Ah Chun's munificence had its effect. His daughters became suddenly
eligible and desirable. Clara was the next, but when the Secretary
of the Territory formally proposed for her, Ah Chun informed him
that he must wait his turn, that Maud was the oldest and that she
must be married first. It was shrewd policy. The whole family was
made vitally interested in marrying off Maud, which it did in three
months, to Ned Humphreys, the United States immigration
commissioner. Both he and Maud complained, for the dowry was only
two hundred thousand. Ah Chun explained that his initial generosity
had been to break the ice, and that after that his daughters could
not expect otherwise than to go more cheaply.

Clara followed Maud, and thereafter, for a space of two years; there
was a continuous round of weddings in the bungalow. In the meantime
Ah Chun had not been idle. Investment after investment was called
in. He sold out his interests in a score of enterprises, and step
by step, so as not to cause a slump in the market, he disposed of
his large holdings in real estate. Toward the last he did
precipitate a slump and sold at sacrifice. What caused this haste
were the squalls he saw already rising above the horizon. By the
time Lucille was married, echoes of bickerings and jealousies were
already rumbling in his ears. The air was thick with schemes and
counter-schemes to gain his favour and to prejudice him against one
or another or all but one of his sons-in-law. All of which was not
conducive to the peace and repose he had planned for his old age.

He hastened his efforts. For a long time he had been in
correspondence with the chief banks in Shanghai and Macao. Every
steamer for several years had carried away drafts drawn in favour of
one, Chun Ah Chun, for deposit in those Far Eastern banks. The
drafts now became heavier. His two youngest daughters were not yet
married. He did not wait, but dowered them with a hundred thousand
each, which sums lay in the Bank of Hawaii, drawing interest and
awaiting their wedding day. Albert took over the business of the
firm of Ah Chun and Ah Yung, Harold, the eldest, having elected to
take a quarter of a million and go to England to live. Charles, the
youngest, took a hundred thousand, a legal guardian, and a course in
a Keeley institute. To Mamma Achun was given the bungalow, the
mountain House on Tantalus, and a new seaside residence in place of
the one Ah Chun sold to the government. Also, to Mamma Achun was
given half a million in money well invested.

Ah Chun was now ready to crack the nut of the problem. One fine
morning when the family was at breakfast--he had seen to it that all
his sons-in-law and their wives were present--he announced that he
was returning to his ancestral soil. In a neat little homily he
explained that he had made ample provision for his family, and he
laid down various maxims that he was sure, he said, would enable
them to dwell together in peace and harmony. Also, he gave business
advice to his sons-in-law, preached the virtues of temperate living
and safe investments, and gave them the benefit of his encyclopedic
knowledge of industrial and business conditions in Hawaii. Then he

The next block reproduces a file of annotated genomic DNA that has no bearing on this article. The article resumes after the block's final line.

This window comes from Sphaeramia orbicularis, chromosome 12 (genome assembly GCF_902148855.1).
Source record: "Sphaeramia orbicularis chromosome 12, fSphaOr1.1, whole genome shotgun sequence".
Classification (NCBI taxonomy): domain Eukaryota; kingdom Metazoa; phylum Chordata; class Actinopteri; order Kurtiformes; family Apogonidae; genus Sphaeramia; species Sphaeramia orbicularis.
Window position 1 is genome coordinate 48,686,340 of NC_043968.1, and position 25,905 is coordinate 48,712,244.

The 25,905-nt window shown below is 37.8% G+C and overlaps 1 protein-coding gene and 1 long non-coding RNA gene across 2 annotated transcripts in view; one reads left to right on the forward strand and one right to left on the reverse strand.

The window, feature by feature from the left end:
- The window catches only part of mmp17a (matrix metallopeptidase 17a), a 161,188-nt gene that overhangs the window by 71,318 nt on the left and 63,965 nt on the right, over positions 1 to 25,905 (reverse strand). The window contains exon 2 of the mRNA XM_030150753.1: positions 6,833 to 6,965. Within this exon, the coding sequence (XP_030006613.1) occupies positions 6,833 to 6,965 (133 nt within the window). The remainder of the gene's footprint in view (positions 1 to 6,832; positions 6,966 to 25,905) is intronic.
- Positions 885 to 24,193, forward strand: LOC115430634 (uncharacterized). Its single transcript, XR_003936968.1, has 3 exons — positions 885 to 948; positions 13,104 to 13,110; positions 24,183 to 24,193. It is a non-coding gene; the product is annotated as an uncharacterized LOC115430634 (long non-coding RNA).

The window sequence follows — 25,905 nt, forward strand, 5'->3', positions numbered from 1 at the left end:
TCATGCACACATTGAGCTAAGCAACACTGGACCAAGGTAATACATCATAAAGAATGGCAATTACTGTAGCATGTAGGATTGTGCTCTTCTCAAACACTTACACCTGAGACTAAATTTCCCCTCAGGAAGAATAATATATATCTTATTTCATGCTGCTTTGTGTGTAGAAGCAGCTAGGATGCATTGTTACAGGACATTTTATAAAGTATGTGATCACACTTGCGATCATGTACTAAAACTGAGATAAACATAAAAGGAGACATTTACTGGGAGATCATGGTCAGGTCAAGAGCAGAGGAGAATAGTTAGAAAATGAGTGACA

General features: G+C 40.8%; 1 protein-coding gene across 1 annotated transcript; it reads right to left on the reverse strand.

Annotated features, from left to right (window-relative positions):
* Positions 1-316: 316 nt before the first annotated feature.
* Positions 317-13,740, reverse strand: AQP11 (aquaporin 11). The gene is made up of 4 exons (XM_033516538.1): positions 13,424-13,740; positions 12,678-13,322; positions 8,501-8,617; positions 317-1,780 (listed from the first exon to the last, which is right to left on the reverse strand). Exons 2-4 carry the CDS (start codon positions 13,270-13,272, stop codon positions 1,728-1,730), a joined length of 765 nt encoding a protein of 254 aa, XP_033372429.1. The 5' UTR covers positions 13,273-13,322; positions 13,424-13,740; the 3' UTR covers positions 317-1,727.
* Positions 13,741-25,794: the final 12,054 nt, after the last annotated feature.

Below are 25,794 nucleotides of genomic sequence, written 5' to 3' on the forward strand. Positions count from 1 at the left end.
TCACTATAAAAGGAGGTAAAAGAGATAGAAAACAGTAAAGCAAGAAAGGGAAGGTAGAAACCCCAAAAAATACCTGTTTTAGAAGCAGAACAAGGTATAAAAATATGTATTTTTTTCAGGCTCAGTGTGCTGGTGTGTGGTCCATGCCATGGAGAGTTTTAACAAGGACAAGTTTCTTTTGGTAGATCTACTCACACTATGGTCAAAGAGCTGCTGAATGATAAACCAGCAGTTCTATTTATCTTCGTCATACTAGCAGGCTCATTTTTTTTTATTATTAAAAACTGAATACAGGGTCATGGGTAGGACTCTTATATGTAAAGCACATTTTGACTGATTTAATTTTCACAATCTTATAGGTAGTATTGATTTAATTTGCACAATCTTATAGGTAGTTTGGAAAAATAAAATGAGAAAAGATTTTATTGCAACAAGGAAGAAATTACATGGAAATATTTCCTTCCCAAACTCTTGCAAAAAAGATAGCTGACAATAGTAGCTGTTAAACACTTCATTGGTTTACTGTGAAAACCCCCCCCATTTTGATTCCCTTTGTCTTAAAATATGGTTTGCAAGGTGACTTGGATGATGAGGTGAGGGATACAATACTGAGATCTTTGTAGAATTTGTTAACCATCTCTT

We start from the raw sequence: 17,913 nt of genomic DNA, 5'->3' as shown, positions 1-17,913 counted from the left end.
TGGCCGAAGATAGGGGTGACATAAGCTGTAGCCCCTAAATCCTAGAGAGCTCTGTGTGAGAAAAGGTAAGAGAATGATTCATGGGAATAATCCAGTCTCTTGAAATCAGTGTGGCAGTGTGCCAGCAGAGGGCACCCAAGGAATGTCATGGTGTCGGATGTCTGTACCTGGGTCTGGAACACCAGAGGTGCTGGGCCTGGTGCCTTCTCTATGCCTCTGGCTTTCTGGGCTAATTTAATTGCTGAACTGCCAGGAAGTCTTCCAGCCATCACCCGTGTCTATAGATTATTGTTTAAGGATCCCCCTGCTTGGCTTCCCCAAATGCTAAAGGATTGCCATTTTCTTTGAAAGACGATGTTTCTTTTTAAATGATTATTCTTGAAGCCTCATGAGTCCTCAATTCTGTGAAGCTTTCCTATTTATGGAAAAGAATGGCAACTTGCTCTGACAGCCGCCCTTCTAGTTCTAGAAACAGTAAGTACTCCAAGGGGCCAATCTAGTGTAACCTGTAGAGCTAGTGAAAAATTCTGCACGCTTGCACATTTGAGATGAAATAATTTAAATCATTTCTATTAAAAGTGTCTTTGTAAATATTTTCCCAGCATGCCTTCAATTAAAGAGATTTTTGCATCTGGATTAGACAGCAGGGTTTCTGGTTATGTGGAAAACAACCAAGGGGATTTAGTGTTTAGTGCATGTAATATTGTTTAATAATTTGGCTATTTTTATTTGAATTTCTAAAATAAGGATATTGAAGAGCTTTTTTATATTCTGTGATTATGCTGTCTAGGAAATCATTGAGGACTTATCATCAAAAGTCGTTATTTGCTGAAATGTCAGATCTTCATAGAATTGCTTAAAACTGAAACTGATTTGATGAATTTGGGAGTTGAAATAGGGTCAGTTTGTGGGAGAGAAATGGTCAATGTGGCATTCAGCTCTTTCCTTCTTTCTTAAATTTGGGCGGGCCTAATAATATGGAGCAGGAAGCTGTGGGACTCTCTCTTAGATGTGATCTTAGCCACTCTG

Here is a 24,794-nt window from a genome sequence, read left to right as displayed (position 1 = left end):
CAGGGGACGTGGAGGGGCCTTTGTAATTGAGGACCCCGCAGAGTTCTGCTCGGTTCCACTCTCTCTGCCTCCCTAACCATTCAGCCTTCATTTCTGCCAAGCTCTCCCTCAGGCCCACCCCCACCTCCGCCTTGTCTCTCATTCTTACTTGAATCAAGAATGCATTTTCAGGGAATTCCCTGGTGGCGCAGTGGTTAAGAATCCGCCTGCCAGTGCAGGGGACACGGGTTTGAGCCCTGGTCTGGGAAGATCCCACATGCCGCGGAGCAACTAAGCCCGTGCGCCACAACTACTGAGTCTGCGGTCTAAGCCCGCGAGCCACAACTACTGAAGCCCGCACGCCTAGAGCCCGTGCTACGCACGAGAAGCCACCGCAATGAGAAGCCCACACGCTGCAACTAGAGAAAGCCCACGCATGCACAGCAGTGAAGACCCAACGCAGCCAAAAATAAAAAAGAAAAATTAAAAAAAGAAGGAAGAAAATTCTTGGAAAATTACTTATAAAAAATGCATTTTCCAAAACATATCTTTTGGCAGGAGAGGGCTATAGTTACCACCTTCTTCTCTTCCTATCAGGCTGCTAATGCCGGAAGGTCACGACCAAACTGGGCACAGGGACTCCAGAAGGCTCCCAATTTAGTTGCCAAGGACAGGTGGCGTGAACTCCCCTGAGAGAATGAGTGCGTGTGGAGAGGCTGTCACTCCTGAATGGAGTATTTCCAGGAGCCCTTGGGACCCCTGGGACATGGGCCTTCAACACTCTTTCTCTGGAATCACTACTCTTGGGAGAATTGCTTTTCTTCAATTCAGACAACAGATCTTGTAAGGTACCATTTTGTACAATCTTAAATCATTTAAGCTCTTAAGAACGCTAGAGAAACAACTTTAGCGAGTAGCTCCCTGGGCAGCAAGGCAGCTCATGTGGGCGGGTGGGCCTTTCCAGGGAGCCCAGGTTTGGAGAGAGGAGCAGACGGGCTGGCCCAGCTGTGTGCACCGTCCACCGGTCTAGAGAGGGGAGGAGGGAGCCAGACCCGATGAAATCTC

called for his carriage, and, in the company of the weeping Mamma
Achun, was driven down to the Pacific Mail steamer, leaving behind
him a panic in the bungalow. Captain Higginson clamoured wildly for
an injunction. The daughters shed copious tears. One of their
husbands, an ex-Federal judge, questioned Ah Chun's sanity, and
hastened to the proper authorities to inquire into it. He returned
with the information that Ah Chun had appeared before the commission
the day before, demanded an examination, and passed with flying
colours. There was nothing to be done, so they went down and said
good-bye to the little old man, who waved farewell from the
promenade deck as the big steamer poked her nose seaward through the
coral reef.

But the little old man was not bound for Canton. He knew his own
country too well, and the squeeze of the Mandarins, to venture into
it with the tidy bulk of wealth that remained to him. He went to
Macao. Now Ah Chun had long exercised the power of a king and he
was as imperious as a king. When he landed at Macao and went into
the office of the biggest European hotel to register, the clerk
closed the book on him. Chinese were not permitted. Ah Chun called
for the manager and was treated with contumely. He drove away, but
in two hours he was back again. He called the clerk and manager in,
gave them a month's salary, and discharged them. He had made
himself the owner of the hotel; and in the finest suite he settled
down during the many months the gorgeous palace in the suburbs was
building for him. In the meantime, with the inevitable ability that
was his, he increased the earnings of his big hotel from three per
cent to thirty.

The troubles Ah Chun had flown began early. There were sons-in-law
that made bad investments, others that played ducks and drakes with
the Achun dowries. Ah Chun being out of it, they looked at Mamma Ah
Chun and her half million, and, looking, engendered not the best of
feeling toward one another. Lawyers waxed fat in the striving to
ascertain the construction of trust deeds. Suits, cross-suits, and
counter-suits cluttered the Hawaiian courts. Nor did the police
courts escape. There were angry encounters in which harsh words and
harsher blows were struck. There were such things as flower pots
being thrown to add emphasis to winged words. And suits for libel
arose that dragged their way through the courts and kept Honolulu
agog with excitement over the revelations of the witnesses.

In his palace, surrounded by all dear delights of the Orient, Ah
Chun smokes his placid pipe and listens to the turmoil overseas. By
each mail steamer, in faultless English, typewritten on an American
machine, a letter goes from Macao to Honolulu, in which, by